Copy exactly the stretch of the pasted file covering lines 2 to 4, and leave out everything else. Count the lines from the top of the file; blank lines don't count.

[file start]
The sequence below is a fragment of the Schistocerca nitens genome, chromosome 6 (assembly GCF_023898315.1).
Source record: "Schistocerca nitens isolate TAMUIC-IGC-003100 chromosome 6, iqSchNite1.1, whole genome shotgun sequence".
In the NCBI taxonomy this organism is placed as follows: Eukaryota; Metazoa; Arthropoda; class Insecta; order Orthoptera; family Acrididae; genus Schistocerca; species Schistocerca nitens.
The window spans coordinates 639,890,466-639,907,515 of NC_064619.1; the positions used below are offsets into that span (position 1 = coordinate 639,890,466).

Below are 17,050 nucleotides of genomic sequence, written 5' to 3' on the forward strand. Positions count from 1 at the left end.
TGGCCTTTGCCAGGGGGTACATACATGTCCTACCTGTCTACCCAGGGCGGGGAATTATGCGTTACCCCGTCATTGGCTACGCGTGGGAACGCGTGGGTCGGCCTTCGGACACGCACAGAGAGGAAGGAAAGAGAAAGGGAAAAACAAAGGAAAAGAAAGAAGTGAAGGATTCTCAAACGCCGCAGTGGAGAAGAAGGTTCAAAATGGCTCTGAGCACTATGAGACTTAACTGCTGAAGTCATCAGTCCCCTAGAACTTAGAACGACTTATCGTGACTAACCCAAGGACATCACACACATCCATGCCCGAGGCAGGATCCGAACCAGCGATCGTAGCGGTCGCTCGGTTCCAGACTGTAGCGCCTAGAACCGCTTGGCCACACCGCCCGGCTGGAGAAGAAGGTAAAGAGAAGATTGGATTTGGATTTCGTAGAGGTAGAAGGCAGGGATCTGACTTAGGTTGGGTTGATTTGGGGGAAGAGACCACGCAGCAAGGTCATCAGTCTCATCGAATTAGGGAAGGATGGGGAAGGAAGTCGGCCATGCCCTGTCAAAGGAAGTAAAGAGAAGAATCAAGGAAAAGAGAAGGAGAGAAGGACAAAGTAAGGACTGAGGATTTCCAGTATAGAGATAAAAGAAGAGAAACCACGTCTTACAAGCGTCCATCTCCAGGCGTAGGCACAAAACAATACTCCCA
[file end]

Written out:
Source record: "Schistocerca nitens isolate TAMUIC-IGC-003100 chromosome 6, iqSchNite1.1, whole genome shotgun sequence".
In the NCBI taxonomy this organism is placed as follows: Eukaryota; Metazoa; Arthropoda; class Insecta; order Orthoptera; family Acrididae; genus Schistocerca; species Schistocerca nitens.
The window spans coordinates 639,890,466-639,907,515 of NC_064619.1; the positions used below are offsets into that span (position 1 = coordinate 639,890,466).